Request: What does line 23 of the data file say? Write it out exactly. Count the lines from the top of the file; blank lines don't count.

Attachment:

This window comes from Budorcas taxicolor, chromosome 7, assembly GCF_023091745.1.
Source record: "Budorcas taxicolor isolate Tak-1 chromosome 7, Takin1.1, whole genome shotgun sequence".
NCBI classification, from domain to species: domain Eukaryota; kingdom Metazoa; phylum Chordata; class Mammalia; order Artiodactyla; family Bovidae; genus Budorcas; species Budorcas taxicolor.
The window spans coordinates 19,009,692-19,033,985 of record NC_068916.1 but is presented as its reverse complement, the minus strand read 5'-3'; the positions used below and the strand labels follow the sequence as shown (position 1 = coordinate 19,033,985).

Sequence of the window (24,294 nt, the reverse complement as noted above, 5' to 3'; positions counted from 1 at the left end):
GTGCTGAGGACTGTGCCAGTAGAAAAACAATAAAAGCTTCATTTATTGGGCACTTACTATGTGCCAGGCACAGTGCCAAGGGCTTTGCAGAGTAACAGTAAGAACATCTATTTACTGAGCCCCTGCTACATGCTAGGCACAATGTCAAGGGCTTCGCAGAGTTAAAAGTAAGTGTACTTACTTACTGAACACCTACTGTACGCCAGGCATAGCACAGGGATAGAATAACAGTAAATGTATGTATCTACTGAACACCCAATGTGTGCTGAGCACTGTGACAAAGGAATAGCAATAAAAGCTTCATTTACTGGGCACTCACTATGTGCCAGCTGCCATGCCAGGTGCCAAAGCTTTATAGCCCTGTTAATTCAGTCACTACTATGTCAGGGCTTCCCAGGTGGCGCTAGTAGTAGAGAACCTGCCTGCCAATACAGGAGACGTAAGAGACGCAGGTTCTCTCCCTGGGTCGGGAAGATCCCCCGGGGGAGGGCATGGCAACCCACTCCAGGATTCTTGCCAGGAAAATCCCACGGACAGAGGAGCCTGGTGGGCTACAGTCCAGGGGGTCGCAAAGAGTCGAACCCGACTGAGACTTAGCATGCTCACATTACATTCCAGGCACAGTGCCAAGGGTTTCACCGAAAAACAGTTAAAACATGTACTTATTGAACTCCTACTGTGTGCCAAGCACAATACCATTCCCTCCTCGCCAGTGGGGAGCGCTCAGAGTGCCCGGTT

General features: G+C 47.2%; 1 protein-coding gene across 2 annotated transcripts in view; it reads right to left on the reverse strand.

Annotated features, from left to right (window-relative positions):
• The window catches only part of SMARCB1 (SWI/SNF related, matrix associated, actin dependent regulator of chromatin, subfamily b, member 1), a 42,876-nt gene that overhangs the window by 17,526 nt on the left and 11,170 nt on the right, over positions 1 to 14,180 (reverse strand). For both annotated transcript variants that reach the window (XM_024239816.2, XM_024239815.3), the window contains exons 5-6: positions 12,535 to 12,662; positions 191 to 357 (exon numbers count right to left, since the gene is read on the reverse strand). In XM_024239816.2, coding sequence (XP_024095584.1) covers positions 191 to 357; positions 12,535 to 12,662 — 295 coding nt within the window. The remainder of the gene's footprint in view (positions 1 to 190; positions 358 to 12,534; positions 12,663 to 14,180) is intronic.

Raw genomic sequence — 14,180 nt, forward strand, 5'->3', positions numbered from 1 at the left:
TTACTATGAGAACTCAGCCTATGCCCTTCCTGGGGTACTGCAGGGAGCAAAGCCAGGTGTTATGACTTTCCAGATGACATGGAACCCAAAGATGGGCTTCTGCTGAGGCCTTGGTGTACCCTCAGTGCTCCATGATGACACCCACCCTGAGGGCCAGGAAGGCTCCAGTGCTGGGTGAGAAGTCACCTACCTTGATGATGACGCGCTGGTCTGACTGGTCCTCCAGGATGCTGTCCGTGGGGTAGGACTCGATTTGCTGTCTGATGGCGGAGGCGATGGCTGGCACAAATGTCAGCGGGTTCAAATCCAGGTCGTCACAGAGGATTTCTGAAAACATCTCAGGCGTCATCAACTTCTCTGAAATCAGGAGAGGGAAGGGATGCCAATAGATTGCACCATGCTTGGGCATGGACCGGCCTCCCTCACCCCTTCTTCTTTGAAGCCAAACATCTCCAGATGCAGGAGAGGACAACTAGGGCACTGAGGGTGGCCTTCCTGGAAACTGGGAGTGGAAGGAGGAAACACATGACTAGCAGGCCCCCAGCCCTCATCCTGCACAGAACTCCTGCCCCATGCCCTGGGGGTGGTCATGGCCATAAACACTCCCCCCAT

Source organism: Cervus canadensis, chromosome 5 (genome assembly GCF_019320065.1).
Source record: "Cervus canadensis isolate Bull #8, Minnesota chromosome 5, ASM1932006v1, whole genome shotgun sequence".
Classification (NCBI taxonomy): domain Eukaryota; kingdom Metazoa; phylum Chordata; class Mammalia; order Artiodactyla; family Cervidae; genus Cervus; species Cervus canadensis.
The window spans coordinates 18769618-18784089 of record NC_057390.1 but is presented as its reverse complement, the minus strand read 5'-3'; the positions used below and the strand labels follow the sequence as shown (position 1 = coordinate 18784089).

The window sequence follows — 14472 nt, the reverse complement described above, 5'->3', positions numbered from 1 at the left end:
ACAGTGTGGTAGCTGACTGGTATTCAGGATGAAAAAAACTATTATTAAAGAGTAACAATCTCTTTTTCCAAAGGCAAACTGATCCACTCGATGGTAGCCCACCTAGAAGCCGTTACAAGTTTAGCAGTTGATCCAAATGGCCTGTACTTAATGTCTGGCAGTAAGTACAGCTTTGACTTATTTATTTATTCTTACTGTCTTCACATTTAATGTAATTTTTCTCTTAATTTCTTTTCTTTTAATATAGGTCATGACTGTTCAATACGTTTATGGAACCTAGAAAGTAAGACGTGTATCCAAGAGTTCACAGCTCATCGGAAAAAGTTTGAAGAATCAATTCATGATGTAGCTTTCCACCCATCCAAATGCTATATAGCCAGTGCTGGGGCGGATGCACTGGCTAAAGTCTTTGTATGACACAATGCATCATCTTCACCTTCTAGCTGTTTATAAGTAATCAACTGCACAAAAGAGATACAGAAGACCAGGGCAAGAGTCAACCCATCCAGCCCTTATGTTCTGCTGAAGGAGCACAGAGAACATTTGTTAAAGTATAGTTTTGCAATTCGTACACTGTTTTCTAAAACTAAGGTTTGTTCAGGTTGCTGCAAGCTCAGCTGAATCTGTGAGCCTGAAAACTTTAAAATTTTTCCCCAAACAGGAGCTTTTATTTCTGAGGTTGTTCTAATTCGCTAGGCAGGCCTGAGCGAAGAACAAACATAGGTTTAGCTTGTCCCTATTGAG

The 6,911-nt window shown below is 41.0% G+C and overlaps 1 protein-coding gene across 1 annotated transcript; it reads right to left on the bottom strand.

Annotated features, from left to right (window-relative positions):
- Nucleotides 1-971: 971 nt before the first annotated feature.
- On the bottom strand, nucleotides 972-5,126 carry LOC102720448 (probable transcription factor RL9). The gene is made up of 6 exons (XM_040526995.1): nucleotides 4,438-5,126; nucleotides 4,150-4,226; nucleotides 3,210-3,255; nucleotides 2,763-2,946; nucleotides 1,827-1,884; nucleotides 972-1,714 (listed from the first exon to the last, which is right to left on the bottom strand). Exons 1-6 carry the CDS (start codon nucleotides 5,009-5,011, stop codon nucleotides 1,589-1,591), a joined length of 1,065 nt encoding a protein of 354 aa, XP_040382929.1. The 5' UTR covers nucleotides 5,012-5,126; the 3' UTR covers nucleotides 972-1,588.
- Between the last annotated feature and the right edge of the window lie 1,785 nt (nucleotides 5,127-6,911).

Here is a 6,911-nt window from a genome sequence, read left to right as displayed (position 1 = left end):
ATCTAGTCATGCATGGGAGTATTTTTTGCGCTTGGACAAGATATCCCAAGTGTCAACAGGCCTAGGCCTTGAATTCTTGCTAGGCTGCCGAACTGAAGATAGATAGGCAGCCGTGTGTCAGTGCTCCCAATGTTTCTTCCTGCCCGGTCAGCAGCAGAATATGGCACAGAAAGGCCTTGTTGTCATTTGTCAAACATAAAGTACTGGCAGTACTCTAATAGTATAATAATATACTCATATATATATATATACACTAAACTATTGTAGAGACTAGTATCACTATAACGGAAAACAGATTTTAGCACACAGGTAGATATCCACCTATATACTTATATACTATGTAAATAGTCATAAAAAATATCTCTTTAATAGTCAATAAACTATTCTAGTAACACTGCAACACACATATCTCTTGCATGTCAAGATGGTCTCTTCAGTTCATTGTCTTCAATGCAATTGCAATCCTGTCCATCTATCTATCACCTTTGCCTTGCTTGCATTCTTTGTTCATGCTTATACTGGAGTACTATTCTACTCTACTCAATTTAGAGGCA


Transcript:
Here is a 6,911-nt window from a genome sequence, read left to right as displayed (position 1 = left end):